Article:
Changing sourcing practices in live blogging vs online news

Authors: Thorsen, E. and Jackson, D.

Start date: 14 October 2017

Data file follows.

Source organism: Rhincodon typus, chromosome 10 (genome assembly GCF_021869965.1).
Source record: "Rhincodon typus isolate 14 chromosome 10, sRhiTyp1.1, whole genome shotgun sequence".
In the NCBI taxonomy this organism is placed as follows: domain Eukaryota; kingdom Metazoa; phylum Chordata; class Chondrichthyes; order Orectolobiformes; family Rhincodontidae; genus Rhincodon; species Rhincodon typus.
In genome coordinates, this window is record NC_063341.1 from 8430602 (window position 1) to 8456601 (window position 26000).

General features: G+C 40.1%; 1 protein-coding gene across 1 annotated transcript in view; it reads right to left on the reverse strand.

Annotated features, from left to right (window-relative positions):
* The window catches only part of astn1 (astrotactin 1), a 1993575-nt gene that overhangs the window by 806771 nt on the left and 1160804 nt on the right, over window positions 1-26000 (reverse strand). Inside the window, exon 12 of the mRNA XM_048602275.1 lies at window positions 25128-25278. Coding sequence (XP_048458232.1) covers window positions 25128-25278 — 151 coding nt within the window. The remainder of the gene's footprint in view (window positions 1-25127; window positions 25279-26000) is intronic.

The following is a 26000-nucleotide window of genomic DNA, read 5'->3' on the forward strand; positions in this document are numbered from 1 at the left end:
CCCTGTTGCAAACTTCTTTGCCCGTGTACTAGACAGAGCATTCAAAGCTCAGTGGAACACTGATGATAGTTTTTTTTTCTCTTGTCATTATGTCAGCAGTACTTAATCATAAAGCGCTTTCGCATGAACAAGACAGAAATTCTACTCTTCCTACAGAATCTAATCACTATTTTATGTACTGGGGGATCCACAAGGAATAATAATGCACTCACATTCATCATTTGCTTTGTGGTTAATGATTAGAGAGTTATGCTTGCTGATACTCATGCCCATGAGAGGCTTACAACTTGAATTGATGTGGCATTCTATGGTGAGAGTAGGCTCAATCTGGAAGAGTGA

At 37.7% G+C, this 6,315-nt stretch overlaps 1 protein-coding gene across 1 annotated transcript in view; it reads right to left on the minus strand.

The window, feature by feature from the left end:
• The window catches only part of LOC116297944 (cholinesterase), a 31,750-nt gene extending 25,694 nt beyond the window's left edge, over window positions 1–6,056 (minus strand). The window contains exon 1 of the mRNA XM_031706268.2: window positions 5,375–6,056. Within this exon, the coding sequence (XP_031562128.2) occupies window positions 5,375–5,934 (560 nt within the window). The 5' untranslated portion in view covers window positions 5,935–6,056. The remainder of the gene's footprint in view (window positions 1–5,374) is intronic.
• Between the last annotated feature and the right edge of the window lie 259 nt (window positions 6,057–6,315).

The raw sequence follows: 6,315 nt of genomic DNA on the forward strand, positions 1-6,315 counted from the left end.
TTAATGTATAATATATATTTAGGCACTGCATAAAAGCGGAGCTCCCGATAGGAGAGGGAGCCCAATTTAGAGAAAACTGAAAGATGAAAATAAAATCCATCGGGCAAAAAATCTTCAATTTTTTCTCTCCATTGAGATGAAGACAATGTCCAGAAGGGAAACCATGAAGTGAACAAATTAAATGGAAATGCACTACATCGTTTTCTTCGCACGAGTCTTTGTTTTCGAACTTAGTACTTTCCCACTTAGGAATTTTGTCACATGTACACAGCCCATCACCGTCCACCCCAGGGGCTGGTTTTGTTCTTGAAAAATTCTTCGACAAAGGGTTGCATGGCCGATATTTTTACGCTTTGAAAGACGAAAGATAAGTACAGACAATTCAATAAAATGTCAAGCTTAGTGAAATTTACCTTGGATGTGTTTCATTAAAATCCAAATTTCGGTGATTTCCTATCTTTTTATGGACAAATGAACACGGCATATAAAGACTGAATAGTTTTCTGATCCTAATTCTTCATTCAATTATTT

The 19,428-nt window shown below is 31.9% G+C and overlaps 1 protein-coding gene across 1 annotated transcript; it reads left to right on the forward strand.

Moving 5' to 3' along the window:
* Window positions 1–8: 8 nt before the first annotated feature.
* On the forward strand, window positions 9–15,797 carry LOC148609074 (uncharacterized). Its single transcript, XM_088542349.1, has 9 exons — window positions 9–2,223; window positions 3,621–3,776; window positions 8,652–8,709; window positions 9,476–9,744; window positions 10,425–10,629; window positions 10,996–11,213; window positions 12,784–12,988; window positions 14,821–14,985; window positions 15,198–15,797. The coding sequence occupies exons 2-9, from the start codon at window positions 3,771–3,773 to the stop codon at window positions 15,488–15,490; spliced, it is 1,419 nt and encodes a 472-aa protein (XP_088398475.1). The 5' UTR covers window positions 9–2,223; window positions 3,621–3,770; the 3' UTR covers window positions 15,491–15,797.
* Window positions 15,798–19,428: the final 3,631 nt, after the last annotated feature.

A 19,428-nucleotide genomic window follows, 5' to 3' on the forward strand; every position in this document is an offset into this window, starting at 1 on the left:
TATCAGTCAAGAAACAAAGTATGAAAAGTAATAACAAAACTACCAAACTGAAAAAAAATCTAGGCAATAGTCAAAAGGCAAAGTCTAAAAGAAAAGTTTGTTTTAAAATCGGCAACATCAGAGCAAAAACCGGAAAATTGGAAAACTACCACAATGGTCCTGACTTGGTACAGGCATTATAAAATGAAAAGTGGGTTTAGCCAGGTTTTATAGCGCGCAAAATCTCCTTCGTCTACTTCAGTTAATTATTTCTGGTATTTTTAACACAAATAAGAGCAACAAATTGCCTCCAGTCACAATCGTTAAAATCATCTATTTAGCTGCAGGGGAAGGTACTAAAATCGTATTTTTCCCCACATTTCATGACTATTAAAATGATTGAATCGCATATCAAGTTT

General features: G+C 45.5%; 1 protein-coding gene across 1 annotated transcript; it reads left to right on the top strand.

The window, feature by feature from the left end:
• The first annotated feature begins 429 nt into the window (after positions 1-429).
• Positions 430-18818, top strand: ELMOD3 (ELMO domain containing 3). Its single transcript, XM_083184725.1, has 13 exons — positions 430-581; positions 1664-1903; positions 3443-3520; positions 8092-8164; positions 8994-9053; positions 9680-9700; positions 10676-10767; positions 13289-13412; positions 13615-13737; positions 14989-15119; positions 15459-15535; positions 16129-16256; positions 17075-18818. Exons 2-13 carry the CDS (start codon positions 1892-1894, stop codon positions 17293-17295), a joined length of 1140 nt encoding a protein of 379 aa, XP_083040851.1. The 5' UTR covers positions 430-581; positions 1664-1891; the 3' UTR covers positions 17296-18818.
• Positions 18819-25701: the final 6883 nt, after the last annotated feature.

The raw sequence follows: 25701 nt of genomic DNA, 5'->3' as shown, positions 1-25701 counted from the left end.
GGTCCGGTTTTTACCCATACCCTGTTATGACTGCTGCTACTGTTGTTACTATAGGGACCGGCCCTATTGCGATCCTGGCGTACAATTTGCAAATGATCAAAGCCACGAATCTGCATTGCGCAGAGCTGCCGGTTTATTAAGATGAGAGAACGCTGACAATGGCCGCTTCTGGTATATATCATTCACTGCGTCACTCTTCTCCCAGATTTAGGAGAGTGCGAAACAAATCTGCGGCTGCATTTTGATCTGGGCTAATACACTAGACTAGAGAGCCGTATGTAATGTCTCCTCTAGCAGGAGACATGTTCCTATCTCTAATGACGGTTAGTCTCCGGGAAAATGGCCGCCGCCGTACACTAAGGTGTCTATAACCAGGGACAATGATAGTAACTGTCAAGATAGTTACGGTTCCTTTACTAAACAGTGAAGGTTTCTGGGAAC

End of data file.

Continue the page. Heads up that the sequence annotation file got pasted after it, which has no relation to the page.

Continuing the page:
Live blogs are creating new epistemological foundations for journalism that simultaneously incorporate a greater degree of transparency about journalistic processes and opportunities for dialogue with audiences (Thorsen, 2013 & 2014; Thurman & Newman, 2014), encompassing disparate topics from terror attacks (Bennett, 2016) to sports (McEnnis, 2015). While online news articles in general have evolved to follow more traditional conventions of storytelling (relying on the inverted pyramid structure and elite sourcing practices, for example) live blogs have disrupted conventions with a new form of journalism native to the web - one potentially more attuned to embracing audience engagement and ‘demotic voices’. So far, though, this is a claim that lacks detailed empirical exploration. In order to address this gap, our paper draws on a comparative content analysis of three UK news organisations - BBC News, the Guardian, and the Telegraph - that all regularly publish live blogs. We analyse the changing patterns of sourcing practices across different genres of live blogging, through a comparative analysis of events broadly categorised as crisis news, politics, and sports. We ask who is afforded voice, in what circumstances, and how these voices are framed by journalists. In total our analysis encompasses 46 live blogs and 485 corresponding online news articles from these websites, spanning 15 events between November 2015 - February 2016. We find that much of this potential remains unfulfilled and is better understood through what Brants and de Haan (2010) call a ‘strategic responsiveness’ on behalf of news organisations, rather than a genuinely ‘civic turn’ in newsmaking.

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